Most of the media industry's largest companies operate in 'two-sided markets'. These are platforms that maintain relationships with two distinct groups: consumers and marketers — each of which providing the other with benefits.

These media owners provide an environment for consumers to access content, which then provide their attention to marketers. Media owners are careful to balance the interests of both groups of constituents, but this balance can vary significantly.

The purest of these 'two-sided' companies are media owners who rely primarily on marketers to fund their operations, including most of the radio industry, free-to-air TV networks, Facebook, Twitter and Snapchat.

Two-sided markets are still at play in instances where media owners look to balance advertising revenue directly or indirectly with generated revenue from consumers. This is true for the magazine industry and ad-supported pay-TV.

Media owners who depend primarily on customer spenditure revenue and their potential (or actual indifference to advertising) can enable them to approach investment choices, prioritise resources and otherwise make decisions with a heightened consumer focus — at least relative to the aforementioned companies balancing the needs of advertisers and consumers.

This is important because these companies have an outsized capacity to influence expectations for the rest of the industry. Media owners in two-sided markets must sustain their existing dependence on advertising revenue and navigate the product trade-offs they've made.

They must also navigate heavy ad loads, use of consumer data for a third party’s benefit, while also evolving with the consumer expectations that are increasingly shaped by their competitors in the one-sided markets.

Consider Amazon, for example. With around nine billion dollars in ad revenue in 2018 and perhaps $13-billion in 2019, Amazon ranks as the third most important seller of digital advertising globally, after Google and Facebook.

And yet, advertising will represent only around 5 to 6% of Amazon's total revenue. To be clear, Amazon is investing heavily in establishing itself as a media owner, but its motivations for doing so and its options are different than those of its competitors.

A primary motivation for Amazon is to continually capture a larger share of consumer wallets. It does this by spending on features that consumers care about, such as fast shipping and low prices. High-margin advertising revenues help subsidise both.

However, if advertising growth depended on sharing data — and that data pushed privacy boundaries in a way that the retail side of the business believed was too far — the company would undoubtedly choose not to share the data.

Prime Video, for example, seems unlikely to ever have much advertising. It helps reduce churn among subscribers to Prime, who in turn buy more products from Amazon's retail operations.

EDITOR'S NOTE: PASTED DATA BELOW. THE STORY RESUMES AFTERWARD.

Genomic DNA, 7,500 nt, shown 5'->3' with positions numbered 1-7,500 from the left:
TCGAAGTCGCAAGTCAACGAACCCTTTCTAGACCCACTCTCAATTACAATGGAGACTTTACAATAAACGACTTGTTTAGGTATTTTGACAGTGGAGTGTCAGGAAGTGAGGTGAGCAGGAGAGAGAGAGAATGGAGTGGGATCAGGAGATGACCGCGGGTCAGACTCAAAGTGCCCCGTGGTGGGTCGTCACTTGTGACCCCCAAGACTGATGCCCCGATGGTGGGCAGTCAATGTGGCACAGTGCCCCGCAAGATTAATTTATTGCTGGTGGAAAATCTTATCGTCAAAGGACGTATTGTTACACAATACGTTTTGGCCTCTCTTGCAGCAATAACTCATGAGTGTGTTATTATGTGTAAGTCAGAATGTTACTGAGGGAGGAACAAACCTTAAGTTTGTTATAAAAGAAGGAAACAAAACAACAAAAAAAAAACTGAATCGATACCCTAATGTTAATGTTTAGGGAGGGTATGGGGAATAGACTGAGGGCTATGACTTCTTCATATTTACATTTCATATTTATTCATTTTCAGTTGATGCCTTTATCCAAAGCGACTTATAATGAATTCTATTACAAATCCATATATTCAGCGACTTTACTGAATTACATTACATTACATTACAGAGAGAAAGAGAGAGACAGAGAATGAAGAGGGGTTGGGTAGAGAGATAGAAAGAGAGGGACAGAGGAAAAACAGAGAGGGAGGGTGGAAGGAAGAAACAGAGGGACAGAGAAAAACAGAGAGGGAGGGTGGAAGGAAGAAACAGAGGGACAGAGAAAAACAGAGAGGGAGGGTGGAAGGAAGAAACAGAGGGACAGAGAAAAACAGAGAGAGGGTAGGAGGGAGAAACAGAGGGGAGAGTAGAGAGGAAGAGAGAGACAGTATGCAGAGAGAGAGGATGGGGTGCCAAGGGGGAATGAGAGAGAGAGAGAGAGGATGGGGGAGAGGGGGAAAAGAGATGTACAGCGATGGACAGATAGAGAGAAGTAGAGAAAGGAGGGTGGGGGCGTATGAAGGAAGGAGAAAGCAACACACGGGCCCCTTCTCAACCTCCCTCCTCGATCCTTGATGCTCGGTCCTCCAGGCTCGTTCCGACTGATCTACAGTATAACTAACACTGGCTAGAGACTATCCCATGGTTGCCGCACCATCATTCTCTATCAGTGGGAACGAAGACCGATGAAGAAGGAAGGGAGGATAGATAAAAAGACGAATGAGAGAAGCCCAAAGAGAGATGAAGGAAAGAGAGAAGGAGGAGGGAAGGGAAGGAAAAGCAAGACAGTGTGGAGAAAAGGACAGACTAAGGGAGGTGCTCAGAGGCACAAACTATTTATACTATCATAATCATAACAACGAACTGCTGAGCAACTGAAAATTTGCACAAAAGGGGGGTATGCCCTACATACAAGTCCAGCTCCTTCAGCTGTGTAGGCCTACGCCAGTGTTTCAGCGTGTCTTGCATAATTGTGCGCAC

Decision-makers likely believe that including ads on Prime Video would not provide enough revenue to offset the lost value for Prime subscribers, who would be put off by having advertising on the service.

If Amazon has a unique perspective on the ways that marketers could work with them (to support both parties in the long run), the company might be better positioned to invest in related initiatives versus its most direct competitors.

Netflix provides a more extreme example of indifference to advertising because it has essentially none. It is unlikely to ever have any in the company's current form. As a result, when we think about the direction Netflix might move and how it may invest, we can think solely in terms of it spending money on content and physical distribution (for easier access via programme guides, TVs and other electronic device interfaces).

This would be focussed on getting more consumers to spend more time with its content. On that dimension, the company potentially has significant room to run, with more disruption for traditional owners of video-related services yet to come. 

Netflix can deploy its significant resources toward ever-larger content investments, at least for as long as we can see into the future. This is what makes Netflix so important to the advertising industry.

Its heavy content investments allow the company to capture audience attention — thus, causing incumbent TV networks to respond by investing more heavily themselves. Netflix is also forcing incumbents and competing streaming services to think twice about ad loads — or about including them in the first place.

If there is an advertiser benefit tied to the rise of Netflix, it's likely to be higher quality content and less clutter on ad-supported media. But the downside is declining viewership within the incumbents (especially with younger audiences), constrained advertiser reach to consumers and, at the same time, scarcity-driven price inflation.

The establishment of consumer-friendly services can't all be bad news, and eventually, ad-free content's share of consumer time will top out. And even at substantially higher levels of consumption, will it necessarily harm the industry? The presence of ad-free media owners will not necessarily mean weakness for ad-supported media owners.

Media owners of all types will continue to innovate if they have a vision and access to resources. Not caring about advertising can be helpful if it means the media owner is finding novel ways to engage with consumers.

Advertisers can then find novel approaches of their own to capitalise on the trends the indifferent media owners identify, and they should be better able to deepen relationships and make more of a difference to their customers as well.

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